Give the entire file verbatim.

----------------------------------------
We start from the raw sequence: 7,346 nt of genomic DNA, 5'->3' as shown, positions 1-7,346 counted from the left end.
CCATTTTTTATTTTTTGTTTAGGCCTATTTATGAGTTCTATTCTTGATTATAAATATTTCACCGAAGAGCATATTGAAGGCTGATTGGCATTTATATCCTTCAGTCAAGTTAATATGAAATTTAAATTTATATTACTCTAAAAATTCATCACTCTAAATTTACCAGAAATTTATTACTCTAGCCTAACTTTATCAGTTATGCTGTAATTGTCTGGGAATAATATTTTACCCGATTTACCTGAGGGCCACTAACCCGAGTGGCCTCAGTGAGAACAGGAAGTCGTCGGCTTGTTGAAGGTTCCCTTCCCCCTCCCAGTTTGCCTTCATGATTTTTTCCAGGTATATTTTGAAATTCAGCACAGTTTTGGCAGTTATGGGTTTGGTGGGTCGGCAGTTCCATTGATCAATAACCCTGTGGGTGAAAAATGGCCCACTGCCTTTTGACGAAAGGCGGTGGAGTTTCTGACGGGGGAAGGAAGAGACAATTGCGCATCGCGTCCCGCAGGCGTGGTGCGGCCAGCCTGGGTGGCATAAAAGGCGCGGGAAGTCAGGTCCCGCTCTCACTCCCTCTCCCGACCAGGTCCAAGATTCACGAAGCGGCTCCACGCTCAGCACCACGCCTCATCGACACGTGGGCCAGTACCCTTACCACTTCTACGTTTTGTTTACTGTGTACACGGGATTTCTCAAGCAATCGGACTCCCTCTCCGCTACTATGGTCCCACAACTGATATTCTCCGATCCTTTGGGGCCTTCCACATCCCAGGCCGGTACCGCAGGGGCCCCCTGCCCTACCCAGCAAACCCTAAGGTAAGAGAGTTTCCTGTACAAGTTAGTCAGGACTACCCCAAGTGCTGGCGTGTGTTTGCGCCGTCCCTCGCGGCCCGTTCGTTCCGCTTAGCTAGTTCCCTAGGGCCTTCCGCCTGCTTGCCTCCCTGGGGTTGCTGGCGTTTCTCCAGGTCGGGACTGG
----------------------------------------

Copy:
We start from the raw sequence: 7,346 nt of genomic DNA, 5'->3' as shown, positions 1-7,346 counted from the left end.
CCATTTTTTATTTTTTGTTTAGGCCTATTTATGAGTTCTATTCTTGATTATAAATATTTCACCGAAGAGCATATTGAAGGCTGATTGGCATTTATATCCTTCAGTCAAGTTAATATGAAATTTAAATTTATATTACTCTAAAAATTCATCACTCTAAATTTACCAGAAATTTATTACTCTAGCCTAACTTTATCAGTTATGCTGTAATTGTCTGGGAATAATATTTTACCCGATTTACCTGAGGGCCACTAACCCGAGTGGCCTCAGTGAGAACAGGAAGTCGTCGGCTTGTTGAAGGTTCCCTTCCCCCTCCCAGTTTGCCTTCATGATTTTTTCCAGGTATATTTTGAAATTCAGCACAGTTTTGGCAGTTATGGGTTTGGTGGGTCGGCAGTTCCATTGATCAATAACCCTGTGGGTGAAAAATGGCCCACTGCCTTTTGACGAAAGGCGGTGGAGTTTCTGACGGGGGAAGGAAGAGACAATTGCGCATCGCGTCCCGCAGGCGTGGTGCGGCCAGCCTGGGTGGCATAAAAGGCGCGGGAAGTCAGGTCCCGCTCTCACTCCCTCTCCCGACCAGGTCCAAGATTCACGAAGCGGCTCCACGCTCAGCACCACGCCTCATCGACACGTGGGCCAGTACCCTTACCACTTCTACGTTTTGTTTACTGTGTACACGGGATTTCTCAAGCAATCGGACTCCCTCTCCGCTACTATGGTCCCACAACTGATATTCTCCGATCCTTTGGGGCCTTCCACATCCCAGGCCGGTACCGCAGGGGCCCCCTGCCCTACCCAGCAAACCCTAAGGTAAGAGAGTTTCCTGTACAAGTTAGTCAGGACTACCCCAAGTGCTGGCGTGTGTTTGCGCCGTCCCTCGCGGCCCGTTCGTTCCGCTTAGCTAGTTCCCTAGGGCCTTCCGCCTGCTTGCCTCCCTGGGGTTGCTGGCGTTTCTCCAGGTCGGGACTGG